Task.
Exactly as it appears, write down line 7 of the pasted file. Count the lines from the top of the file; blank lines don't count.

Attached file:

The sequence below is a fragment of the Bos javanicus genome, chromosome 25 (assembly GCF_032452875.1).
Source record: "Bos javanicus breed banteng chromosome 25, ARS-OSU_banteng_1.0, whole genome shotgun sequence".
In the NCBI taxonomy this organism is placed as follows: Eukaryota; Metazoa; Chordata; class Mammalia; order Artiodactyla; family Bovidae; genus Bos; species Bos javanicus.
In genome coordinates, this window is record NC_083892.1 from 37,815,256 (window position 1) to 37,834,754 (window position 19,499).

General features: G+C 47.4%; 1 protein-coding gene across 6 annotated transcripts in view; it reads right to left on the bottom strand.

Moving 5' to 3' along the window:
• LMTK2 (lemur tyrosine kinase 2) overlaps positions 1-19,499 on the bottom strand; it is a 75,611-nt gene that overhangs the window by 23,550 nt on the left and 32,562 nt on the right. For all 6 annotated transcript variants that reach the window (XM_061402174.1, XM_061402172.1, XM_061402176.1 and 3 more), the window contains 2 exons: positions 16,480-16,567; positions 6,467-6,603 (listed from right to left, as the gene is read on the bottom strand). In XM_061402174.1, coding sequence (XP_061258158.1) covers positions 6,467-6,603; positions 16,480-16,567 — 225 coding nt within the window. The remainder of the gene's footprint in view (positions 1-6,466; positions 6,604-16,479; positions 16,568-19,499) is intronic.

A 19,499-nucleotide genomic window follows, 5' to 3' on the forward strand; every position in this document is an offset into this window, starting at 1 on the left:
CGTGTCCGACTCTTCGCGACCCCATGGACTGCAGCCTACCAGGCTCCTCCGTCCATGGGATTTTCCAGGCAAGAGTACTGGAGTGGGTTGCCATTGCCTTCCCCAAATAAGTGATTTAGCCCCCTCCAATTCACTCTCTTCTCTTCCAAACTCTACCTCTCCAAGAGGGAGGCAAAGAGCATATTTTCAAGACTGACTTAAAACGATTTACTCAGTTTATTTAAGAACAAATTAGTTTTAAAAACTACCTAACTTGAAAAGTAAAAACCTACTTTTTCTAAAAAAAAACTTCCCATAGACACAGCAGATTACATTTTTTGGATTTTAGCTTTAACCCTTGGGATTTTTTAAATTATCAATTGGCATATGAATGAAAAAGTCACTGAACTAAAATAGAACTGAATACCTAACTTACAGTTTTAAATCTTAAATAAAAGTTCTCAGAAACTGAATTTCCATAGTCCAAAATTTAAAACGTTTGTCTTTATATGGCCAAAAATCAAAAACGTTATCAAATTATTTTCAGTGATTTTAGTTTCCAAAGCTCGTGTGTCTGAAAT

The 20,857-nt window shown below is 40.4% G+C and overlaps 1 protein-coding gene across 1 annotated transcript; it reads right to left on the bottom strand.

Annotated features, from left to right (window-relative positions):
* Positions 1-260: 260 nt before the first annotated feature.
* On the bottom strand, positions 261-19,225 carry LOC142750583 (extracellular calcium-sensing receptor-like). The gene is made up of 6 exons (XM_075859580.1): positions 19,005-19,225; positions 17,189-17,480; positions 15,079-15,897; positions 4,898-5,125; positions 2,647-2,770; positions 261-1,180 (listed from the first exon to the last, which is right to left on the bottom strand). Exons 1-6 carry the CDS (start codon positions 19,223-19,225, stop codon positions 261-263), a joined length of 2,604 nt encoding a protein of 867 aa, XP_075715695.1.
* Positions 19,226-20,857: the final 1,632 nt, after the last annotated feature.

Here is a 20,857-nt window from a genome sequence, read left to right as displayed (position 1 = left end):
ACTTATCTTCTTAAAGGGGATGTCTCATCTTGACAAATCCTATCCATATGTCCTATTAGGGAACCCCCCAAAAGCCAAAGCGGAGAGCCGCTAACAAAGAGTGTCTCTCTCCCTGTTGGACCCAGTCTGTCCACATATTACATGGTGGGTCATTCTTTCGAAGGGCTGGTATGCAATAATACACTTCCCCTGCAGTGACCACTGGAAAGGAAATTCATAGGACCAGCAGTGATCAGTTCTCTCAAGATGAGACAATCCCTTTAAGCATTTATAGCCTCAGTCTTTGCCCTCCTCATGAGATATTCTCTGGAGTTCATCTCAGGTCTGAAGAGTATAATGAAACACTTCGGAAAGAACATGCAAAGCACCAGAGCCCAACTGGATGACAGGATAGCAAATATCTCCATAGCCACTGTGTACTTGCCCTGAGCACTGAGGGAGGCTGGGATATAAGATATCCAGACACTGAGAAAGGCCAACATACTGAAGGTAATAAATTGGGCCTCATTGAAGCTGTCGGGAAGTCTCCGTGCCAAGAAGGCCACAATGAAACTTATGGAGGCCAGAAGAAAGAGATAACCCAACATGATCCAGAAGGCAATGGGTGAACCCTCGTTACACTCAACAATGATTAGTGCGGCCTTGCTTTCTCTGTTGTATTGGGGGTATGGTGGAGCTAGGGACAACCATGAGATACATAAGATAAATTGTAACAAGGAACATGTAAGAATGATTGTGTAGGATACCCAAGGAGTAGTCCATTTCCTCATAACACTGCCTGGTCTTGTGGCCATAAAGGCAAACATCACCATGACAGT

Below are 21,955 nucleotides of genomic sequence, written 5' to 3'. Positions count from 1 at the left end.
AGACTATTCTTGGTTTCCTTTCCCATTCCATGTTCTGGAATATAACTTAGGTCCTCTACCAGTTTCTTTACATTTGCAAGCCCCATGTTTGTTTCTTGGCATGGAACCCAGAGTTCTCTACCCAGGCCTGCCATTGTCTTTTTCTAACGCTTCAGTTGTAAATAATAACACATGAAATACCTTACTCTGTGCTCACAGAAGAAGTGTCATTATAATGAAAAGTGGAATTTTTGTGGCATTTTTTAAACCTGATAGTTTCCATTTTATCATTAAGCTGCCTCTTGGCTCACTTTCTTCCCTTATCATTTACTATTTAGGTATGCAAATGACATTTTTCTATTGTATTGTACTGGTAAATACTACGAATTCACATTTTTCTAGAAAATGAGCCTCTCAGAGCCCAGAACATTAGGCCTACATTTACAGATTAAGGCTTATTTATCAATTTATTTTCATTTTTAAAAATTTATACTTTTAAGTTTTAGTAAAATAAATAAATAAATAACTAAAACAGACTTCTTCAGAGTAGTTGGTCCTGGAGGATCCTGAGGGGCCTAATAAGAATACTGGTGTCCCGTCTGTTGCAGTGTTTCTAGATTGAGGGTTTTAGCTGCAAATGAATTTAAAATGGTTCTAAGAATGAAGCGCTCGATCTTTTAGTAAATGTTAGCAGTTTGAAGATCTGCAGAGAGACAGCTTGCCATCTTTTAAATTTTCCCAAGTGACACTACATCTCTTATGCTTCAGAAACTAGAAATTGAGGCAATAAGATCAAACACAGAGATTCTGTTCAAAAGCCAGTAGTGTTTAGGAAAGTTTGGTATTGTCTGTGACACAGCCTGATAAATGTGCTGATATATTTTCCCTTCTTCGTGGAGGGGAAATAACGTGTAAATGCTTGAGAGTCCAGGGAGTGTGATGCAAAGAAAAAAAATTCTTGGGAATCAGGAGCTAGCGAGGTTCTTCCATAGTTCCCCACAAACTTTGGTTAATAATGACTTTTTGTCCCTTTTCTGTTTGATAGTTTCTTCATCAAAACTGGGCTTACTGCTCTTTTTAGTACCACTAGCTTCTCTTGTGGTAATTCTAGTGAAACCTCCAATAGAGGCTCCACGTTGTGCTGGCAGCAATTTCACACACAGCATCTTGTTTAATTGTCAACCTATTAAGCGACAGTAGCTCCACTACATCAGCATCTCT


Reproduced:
• LMTK2 (lemur tyrosine kinase 2) overlaps positions 1-19,499 on the bottom strand; it is a 75,611-nt gene that overhangs the window by 23,550 nt on the left and 32,562 nt on the right. For all 6 annotated transcript variants that reach the window (XM_061402174.1, XM_061402172.1, XM_061402176.1 and 3 more), the window contains 2 exons: positions 16,480-16,567; positions 6,467-6,603 (listed from right to left, as the gene is read on the bottom strand). In XM_061402174.1, coding sequence (XP_061258158.1) covers positions 6,467-6,603; positions 16,480-16,567 — 225 coding nt within the window. The remainder of the gene's footprint in view (positions 1-6,466; positions 6,604-16,479; positions 16,568-19,499) is intronic.